Are there two Gods in the Bible? Comparing the biblical God of the Old Testament to the God that Jesus called Abba is difficult. The representation of God in the Old Testament as compared to the New Testament seems to indicate two entirely different Gods, not one in the same.
The God of the Old Testament is wrathful, vengeful, tyrannical, and violent. He condones violence, injustice, stoning, sacrifices, and annihilations of people including women and children. He demands strict obedience of his laws and issues severe punishments when those laws are violated; whereas the God of the New Testament is loving, kind, giving, and merciful. He longs for reunion with his creation and is gracious in providing his divine love and mercy. Except for the teaching of the hell doctrine this God has no resemblance to the OT God at all.
These depictions are not of the same God regardless of how adeptly written apologetics try to convince me that they are.
The two variations of God once troubled me. But once I concluded the bible was not inerrant I began to understand the varying portrayals of God for what they are, which is merely expressions of “God” as he is seen through man’s eyes. The God of the bible, in either the OT or NT, is the personification of what the writers and storytellers believed him to be. It is the same as how God is represented in articles, movies, books and blogs today. In every instance God is a representation of how the writer perceives him, either as loving and just or wrathful and vengeful.
Current writings about God always include content that expresses variations of God is, God wills, God says, God wants, God does, God needs….all from the imagination and perspective of the writer. One writer expresses that God has condemned or convicted him, another writer expresses that God has empowered her, while still others write about how God has been merciful, loving and just or has given them specific revelation of some kind. This is no different than how the biblical writers wrote about their God and explains why God is differently portrayed in the testaments. The OT writers lived in the harsh times of early civilization. They saw God as vengeful and wrathful as evidenced in the survival hardships and social brutalities that they endured. In the NT, writers saw a different God, one who loved, and was merciful toward them during times when the ruling hierarchies marginalized them. The God we write about today is very different from either of these Gods. He is personal to us, and we equate him to a benefactor, a friend or a parent.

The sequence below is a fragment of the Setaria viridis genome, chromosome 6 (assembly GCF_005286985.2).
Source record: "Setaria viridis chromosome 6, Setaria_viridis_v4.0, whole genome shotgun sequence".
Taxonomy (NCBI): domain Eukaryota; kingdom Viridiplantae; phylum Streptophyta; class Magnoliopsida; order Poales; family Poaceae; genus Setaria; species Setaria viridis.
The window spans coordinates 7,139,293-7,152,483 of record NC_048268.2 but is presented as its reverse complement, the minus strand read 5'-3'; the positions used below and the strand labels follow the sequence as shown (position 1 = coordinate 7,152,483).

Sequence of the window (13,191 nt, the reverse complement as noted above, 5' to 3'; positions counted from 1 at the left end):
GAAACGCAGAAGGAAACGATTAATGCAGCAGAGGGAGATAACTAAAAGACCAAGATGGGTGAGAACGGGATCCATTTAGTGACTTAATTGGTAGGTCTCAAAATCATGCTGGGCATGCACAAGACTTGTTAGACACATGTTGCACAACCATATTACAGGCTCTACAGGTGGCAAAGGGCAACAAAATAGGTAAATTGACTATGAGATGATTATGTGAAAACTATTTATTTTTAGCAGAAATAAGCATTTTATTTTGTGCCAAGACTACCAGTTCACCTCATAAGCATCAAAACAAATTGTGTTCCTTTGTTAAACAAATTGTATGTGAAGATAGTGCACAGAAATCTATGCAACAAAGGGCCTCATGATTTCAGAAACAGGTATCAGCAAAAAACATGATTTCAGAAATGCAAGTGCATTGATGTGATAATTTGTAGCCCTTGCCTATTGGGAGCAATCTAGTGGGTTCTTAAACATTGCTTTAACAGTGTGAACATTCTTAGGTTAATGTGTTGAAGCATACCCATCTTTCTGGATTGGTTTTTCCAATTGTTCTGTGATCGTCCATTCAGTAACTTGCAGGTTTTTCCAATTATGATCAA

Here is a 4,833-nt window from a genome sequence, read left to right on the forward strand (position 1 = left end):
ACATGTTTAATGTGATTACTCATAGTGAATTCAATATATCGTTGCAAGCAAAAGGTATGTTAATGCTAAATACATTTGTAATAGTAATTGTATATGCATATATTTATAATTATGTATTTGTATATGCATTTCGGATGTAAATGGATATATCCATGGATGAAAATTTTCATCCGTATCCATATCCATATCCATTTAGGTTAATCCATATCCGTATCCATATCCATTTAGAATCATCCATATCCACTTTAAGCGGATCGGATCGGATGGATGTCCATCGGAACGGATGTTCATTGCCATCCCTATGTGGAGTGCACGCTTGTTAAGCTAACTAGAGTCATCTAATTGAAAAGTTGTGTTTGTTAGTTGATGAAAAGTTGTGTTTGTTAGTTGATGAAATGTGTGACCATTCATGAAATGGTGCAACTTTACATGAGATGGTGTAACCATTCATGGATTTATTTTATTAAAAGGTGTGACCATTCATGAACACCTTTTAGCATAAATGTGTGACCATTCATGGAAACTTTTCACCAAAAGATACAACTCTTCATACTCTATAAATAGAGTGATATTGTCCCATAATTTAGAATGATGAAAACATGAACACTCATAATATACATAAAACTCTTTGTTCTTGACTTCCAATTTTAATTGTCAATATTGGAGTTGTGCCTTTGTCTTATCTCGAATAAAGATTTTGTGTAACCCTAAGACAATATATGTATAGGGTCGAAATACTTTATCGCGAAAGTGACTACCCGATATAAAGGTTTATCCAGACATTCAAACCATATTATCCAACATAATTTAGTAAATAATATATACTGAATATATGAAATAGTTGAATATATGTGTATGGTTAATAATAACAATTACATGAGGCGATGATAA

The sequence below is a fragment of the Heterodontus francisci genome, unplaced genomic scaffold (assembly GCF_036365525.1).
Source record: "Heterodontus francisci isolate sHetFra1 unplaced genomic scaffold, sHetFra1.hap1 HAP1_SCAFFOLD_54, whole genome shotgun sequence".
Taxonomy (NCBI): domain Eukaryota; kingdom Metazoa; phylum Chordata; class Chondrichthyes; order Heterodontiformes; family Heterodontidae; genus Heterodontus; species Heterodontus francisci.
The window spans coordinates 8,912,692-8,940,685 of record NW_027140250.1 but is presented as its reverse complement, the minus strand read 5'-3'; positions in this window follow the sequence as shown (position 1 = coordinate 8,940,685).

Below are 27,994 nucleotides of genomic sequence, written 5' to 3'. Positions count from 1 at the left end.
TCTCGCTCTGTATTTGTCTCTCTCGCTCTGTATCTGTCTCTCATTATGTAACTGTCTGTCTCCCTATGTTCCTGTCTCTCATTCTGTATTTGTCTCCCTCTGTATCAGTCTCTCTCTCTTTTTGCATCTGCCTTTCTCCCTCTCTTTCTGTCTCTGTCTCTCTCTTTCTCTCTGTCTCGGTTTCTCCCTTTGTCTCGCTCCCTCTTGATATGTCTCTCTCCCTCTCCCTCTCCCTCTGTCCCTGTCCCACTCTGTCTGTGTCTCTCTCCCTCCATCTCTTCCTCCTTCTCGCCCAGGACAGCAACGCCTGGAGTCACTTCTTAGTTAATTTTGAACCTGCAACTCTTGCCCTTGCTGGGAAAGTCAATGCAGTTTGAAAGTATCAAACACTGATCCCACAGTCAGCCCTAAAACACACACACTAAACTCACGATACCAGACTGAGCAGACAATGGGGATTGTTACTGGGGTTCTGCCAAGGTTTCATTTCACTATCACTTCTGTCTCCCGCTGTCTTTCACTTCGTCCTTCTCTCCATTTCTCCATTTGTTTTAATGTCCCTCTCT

As for all of the “will of God” assigned to him: Is it likely that there were homophobic writers projecting their own disdain for homosexual sex as a loathing by God? Most likely. Is it possible that kings who thought themselves in communion with God and who wanted to conquer and destroy an opposing tribe claimed it was God’s mandate? Probably so. Does any of this mean that God commanded, willed, or even approved such acts? Who really knows. What is known is that since humans have believed in God and have had the ability to write they have claimed God’s will equal to their own.
All believers have their own impressions and discernment of who and what God is and eagerly share this personfication of God with others. But we don’t label him as the projection of our assessments and impressions; rather we express the attributes of the God we design as the gospel truth…because to us it is.
In summary I am not suggesting that the bible, or the differing versions of God, does not have spiritual value. The bible has a considerable value in teaching how people throughout the ages have utilized their beliefs and faith in the supernatural to direct their lives. I can learn about patience and perseverance in the story of Job. I can learn about rising from despair in the story of Joseph. I can learn about being compassionate toward others in the stories of Jesus. And from it all, I can learn that God is to each what he is needed to be.